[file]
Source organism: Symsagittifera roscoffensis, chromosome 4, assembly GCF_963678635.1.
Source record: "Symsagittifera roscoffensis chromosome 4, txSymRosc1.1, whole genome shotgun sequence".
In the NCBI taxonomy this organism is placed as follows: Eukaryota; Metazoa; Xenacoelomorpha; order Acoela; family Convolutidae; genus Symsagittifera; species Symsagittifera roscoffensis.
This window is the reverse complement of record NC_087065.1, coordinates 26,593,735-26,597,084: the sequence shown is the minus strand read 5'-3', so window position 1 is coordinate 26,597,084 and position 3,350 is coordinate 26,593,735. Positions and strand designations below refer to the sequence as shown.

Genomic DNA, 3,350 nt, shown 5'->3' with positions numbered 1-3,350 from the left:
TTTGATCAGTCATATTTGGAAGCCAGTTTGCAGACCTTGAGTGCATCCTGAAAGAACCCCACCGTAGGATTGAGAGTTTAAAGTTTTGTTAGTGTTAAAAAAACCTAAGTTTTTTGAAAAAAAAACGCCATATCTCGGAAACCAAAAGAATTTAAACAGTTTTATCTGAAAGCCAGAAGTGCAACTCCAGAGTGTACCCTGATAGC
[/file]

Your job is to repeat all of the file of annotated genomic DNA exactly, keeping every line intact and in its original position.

Source organism: Symsagittifera roscoffensis, chromosome 4, assembly GCF_963678635.1.
Source record: "Symsagittifera roscoffensis chromosome 4, txSymRosc1.1, whole genome shotgun sequence".
In the NCBI taxonomy this organism is placed as follows: Eukaryota; Metazoa; Xenacoelomorpha; order Acoela; family Convolutidae; genus Symsagittifera; species Symsagittifera roscoffensis.
This window is the reverse complement of record NC_087065.1, coordinates 26,593,735-26,597,084: the sequence shown is the minus strand read 5'-3', so window position 1 is coordinate 26,597,084 and position 3,350 is coordinate 26,593,735. Positions and strand designations below refer to the sequence as shown.

Genomic DNA, 3,350 nt, shown 5'->3' with positions numbered 1-3,350 from the left:
TTTGATCAGTCATATTTGGAAGCCAGTTTGCAGACCTTGAGTGCATCCTGAAAGAACCCCACCGTAGGATTGAGAGTTTAAAGTTTTGTTAGTGTTAAAAAAACCTAAGTTTTTTGAAAAAAAAACGCCATATCTCGGAAACCAAAAGAATTTAAACAGTTTTATCTGAAAGCCAGAAGTGCAACTCCAGAGTGTACCCTGATAGC